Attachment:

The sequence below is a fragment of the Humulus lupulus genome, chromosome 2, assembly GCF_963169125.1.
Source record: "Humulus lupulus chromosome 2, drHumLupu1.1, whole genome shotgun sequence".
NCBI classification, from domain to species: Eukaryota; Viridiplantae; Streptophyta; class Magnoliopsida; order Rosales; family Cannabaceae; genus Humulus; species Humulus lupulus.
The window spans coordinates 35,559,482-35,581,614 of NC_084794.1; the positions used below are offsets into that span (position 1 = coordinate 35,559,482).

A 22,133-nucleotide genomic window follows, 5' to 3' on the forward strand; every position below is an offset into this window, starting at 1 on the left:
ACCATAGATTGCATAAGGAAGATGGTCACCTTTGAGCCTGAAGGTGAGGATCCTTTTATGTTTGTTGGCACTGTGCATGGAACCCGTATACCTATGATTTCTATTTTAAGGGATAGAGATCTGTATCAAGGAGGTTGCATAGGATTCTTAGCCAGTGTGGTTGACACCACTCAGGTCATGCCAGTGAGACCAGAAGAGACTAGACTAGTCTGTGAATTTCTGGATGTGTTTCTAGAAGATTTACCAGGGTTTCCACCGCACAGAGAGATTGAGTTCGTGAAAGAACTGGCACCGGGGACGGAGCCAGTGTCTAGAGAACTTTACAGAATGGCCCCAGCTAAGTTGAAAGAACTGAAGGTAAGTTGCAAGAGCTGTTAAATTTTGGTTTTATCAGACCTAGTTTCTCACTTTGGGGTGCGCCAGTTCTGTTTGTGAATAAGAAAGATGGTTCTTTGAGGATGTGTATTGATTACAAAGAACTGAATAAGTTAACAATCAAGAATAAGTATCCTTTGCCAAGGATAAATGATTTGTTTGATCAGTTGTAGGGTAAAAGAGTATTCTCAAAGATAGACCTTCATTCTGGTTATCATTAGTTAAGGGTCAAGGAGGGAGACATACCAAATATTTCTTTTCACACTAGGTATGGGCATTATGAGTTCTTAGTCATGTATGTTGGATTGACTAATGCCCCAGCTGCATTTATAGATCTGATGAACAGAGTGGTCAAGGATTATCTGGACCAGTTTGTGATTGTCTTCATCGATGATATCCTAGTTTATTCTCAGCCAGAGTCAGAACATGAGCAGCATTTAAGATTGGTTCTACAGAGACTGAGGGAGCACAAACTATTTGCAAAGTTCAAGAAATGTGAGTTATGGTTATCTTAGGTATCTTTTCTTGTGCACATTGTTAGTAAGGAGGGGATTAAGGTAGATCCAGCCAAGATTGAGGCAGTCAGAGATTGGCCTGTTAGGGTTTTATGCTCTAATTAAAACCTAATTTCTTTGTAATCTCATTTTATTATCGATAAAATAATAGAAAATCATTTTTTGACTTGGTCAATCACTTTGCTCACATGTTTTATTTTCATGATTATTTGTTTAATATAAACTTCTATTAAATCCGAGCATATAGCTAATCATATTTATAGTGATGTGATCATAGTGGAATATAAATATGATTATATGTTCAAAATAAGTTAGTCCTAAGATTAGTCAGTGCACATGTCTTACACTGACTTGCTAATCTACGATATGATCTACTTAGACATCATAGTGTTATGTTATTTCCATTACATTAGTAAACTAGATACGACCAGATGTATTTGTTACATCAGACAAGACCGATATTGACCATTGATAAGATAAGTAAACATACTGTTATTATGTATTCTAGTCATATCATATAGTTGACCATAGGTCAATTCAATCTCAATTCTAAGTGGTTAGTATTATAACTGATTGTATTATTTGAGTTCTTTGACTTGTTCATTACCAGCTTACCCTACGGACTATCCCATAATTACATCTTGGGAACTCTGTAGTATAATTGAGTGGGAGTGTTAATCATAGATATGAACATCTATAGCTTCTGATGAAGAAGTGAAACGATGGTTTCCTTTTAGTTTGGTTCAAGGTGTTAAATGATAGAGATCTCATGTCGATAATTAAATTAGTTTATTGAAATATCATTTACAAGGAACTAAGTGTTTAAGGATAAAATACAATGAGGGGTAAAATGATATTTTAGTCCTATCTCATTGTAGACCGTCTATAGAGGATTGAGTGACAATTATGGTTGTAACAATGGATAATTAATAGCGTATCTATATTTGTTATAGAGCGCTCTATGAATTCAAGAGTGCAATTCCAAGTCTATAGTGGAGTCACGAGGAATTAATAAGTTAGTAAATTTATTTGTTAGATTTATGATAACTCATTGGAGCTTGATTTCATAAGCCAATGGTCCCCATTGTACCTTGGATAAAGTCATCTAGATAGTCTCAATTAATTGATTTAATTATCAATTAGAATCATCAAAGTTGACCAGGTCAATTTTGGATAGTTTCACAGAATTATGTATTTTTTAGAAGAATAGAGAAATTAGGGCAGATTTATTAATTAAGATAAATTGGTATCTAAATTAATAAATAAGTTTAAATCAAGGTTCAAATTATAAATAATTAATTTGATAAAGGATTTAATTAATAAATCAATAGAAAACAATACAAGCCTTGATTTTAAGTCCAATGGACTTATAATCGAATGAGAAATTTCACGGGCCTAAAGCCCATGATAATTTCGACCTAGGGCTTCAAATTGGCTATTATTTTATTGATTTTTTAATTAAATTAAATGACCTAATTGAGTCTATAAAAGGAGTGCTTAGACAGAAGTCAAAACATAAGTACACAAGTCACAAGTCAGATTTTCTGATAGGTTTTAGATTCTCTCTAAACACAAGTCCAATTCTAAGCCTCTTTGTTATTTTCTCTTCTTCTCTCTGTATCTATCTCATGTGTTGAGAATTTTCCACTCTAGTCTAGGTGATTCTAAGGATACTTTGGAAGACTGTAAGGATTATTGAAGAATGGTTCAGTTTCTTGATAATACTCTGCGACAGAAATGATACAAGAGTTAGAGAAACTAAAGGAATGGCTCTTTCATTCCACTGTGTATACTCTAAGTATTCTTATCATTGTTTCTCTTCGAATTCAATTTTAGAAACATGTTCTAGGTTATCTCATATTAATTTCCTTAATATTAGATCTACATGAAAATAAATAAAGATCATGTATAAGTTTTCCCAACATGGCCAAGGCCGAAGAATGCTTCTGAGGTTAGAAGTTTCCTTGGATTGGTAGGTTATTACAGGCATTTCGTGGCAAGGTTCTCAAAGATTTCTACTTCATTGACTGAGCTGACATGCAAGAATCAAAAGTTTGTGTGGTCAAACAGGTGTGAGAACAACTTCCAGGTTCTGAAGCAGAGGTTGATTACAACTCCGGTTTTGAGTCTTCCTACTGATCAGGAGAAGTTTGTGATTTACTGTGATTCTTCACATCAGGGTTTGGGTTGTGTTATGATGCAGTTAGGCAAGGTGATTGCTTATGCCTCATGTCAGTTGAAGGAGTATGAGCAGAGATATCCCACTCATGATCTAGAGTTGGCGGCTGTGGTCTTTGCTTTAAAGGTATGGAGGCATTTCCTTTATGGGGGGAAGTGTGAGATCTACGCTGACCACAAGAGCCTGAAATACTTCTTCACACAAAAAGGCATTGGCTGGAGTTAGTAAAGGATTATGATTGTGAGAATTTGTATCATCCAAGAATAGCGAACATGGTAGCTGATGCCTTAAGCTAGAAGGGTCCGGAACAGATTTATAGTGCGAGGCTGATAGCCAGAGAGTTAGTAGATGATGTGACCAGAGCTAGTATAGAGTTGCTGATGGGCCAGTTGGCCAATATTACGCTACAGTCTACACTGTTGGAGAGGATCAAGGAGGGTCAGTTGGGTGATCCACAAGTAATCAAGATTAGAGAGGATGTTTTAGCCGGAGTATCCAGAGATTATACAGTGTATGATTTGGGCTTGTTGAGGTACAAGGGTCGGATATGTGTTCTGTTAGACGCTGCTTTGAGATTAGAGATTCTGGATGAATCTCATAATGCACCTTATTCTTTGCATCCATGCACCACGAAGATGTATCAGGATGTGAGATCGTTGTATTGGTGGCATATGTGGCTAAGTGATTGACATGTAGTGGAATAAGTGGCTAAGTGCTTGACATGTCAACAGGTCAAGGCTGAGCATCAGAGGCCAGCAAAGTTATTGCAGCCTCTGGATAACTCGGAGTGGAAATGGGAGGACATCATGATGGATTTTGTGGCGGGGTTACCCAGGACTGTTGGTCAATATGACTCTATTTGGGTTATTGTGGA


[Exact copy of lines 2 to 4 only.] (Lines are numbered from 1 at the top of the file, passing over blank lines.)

Source record: "Humulus lupulus chromosome 2, drHumLupu1.1, whole genome shotgun sequence".
NCBI classification, from domain to species: Eukaryota; Viridiplantae; Streptophyta; class Magnoliopsida; order Rosales; family Cannabaceae; genus Humulus; species Humulus lupulus.
The window spans coordinates 35,559,482-35,581,614 of NC_084794.1; the positions used below are offsets into that span (position 1 = coordinate 35,559,482).